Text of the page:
Confirmed victory
Petitioning U.S. House of Representatives

Support SB 285 - Private Immigration Bill for Sopuruchi Victor Chukwueke


2,950
Supporters

Victor Chukwueke was born in Nigeria on February 10, 1986. During his early childhood, he developed a benign tumor caused by Neurofibromatosis, which grew on his frontal and right facial area, subsequently resulting in a very significant facial deformity. Growing up in Nigeria where he could not get medical treatment for his condition, Victor was the subject of much ridicule from his peers and faced a life-time of hardship as a result of his medical condition.

When he was merely 15, Victor was brought to the United States for medical treatment. Since then, he has had seven major surgeries. Unfortunately, Victor fell out of immigration status while he was 16 and undergoing a painful surgery. He did not have the help he needed at the time to navigate the complexity of the immigration system.

Despite huge obstacles and a life-threatening medical condition which rendered him blind in one eye, Victor Chukwueke graduated from Wayne State University and received admission into medical school, only to be told that he could not attend because he did not have a green card. Refusing to give up, Victor sought the help of Senator Carl Levin's office, which introduced a private immigration relief bill for him.

His private immigration bill got through the Judiciary Committee, sailed through the Senate with bipartisan support and now needs your help in passing through the House.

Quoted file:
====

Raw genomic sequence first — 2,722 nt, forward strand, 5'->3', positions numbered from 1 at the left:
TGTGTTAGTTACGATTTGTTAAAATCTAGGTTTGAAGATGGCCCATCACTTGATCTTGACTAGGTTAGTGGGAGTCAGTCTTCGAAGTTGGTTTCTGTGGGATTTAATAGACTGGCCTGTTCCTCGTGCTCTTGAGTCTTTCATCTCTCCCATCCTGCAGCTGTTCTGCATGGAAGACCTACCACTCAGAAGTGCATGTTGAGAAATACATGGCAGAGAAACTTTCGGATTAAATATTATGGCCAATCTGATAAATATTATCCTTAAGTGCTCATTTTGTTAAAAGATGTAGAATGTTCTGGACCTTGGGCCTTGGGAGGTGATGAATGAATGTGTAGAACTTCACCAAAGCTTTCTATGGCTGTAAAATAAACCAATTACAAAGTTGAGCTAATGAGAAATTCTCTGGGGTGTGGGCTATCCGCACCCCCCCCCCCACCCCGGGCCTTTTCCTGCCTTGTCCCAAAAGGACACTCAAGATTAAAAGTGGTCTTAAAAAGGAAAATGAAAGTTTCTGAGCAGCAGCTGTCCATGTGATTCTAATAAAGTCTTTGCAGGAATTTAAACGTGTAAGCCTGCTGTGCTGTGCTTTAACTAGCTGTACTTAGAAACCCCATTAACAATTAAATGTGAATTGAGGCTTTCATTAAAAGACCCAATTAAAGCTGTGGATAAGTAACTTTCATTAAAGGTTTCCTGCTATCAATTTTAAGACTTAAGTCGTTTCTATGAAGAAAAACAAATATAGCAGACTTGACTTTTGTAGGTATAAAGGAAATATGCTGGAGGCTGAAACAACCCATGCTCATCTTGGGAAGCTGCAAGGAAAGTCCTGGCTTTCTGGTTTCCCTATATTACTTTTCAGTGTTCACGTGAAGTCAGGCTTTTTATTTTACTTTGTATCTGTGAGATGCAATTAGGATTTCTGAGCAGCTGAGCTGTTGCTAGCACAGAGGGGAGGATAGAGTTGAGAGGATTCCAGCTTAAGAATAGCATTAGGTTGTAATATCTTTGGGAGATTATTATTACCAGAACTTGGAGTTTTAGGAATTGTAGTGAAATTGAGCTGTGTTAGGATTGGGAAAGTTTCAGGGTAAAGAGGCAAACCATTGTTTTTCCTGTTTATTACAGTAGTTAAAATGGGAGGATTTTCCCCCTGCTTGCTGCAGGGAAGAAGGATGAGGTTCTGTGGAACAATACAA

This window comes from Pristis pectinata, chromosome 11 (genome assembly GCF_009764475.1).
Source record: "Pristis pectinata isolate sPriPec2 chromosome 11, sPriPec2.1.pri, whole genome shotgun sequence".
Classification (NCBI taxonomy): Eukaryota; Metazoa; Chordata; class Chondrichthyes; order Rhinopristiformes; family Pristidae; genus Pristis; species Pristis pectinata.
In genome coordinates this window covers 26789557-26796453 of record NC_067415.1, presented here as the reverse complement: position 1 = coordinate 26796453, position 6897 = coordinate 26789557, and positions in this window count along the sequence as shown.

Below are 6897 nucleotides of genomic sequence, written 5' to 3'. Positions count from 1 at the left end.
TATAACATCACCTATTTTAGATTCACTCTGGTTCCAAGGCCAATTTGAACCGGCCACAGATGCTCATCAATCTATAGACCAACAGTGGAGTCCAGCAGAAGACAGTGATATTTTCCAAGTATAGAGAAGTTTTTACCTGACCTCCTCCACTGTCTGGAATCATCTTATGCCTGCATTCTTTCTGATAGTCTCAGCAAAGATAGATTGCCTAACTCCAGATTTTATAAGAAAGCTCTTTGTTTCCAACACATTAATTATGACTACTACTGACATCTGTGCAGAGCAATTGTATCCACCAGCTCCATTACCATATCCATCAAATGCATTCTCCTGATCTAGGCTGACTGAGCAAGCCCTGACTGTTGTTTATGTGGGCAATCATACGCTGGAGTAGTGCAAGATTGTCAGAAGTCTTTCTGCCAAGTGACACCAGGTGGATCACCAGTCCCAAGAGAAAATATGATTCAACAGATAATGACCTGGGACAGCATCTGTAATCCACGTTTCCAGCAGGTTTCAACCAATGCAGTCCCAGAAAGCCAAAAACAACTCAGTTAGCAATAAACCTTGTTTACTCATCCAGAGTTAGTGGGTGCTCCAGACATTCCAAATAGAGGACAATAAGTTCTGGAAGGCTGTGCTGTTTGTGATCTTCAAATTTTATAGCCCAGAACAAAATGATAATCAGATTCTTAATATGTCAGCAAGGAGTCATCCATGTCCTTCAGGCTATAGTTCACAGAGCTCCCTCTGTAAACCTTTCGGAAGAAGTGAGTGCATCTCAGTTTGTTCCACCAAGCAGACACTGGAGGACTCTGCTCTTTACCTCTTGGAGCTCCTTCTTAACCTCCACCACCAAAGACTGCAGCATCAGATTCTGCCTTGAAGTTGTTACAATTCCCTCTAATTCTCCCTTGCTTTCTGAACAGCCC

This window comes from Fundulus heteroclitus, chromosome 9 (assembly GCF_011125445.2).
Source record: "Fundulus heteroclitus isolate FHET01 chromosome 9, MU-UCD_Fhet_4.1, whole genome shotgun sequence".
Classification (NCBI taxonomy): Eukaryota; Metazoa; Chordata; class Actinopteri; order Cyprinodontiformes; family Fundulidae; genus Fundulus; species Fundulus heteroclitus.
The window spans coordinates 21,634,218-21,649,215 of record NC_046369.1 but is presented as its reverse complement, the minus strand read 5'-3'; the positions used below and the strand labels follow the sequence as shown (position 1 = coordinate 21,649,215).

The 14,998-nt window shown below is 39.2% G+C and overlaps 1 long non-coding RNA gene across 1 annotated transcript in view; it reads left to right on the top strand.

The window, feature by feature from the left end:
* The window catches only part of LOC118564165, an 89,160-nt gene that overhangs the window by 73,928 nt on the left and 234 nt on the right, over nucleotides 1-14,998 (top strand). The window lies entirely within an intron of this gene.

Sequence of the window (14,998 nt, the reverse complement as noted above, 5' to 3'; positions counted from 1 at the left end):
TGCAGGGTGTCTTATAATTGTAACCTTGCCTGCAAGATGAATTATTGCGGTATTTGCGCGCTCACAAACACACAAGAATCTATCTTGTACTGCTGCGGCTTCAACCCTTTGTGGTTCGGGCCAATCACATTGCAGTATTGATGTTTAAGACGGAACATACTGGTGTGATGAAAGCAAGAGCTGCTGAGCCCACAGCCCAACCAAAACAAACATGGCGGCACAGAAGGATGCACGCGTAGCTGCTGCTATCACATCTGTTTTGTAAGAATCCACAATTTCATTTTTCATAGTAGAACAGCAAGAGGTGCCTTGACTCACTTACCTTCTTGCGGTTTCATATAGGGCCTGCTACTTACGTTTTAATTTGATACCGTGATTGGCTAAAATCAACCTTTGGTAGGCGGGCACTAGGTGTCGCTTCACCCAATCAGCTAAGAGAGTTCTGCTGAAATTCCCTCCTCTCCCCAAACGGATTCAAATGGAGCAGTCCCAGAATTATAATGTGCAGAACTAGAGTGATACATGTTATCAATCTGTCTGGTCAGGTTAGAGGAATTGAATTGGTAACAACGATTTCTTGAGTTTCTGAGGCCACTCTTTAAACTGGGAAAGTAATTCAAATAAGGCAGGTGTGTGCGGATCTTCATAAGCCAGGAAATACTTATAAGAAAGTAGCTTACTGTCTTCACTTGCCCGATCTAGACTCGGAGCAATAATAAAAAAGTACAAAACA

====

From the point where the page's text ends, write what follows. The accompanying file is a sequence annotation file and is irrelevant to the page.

Letter to
U.S. House of Representatives
I am writing to urge you to support a private immigration relief bill for Sopuruchi “Victor” Chukwueke. Senator Carl Levin introduced SB 285, a private bill for Victor, which passed the Senate on July 25, 2012, and requires your help and leadership to get through the House now.

Victor was born in Nigeria on February 10, 1986. During his early childhood, he developed a benign tumor caused by Neurofibromatosis, which grew on his frontal and right facial area, subsequently resulting in a very significant facial deformity. Growing up in Nigeria where he could not get medical treatment for his condition, Victor was the subject of much ridicule from his peers and faced a life-time of hardship as a result of his medical condition.

Fortunately, Rev. Mother Paul Offiah who ran a handicap (orphanage) center for orphans, abandoned and neglected disabled children in Nigeria, took Victor under her wing and found a physician in the United States who was willing to conduct Victor’s surgery. Victor arrived in the United States in August 21, 2001, when he was 15 years old on a B-2 visa. He was left in the care of Sister Immaculata Osueke and other nuns in Lansing, Michigan.

Unfortunately, Victor’s application to Extend/Change Nonimmigrant Status was rejected twice because he could not afford the application fee and he fell out of status. This happened while Victor was preparing for a painful surgery and he was merely 16 years old at the time, with little to no resources to help him navigate the complicated immigration system.

Since his arrival in Michigan in 2001, Victor has been in and out of hospital, and has had seven major surgeries between to remove the Neurofibromatosis and reconstruct his face. If sent back to Nigeria, Victor faces imminent death as a result of his medical condition.

Despite the many obstacles in his path, Victor has worked hard in school and graduated from Wayne State University with a B.S. He was the commencement speaker at his graduation and since then, he has gained acceptance into the University of Toledo, College of Medicine, conditioned on receiving lawful permanent residence in the United States before the start of classes this August. Victor wants to be a surgeon so that he can give back to the country that saved his life.

Please show compassion for Victor and vote in support of his private immigration relief bill, SB 285, so that Victor can become a lawful permanent resident of the United States and go on to become a surgeon to give back to our country.

Sincerely,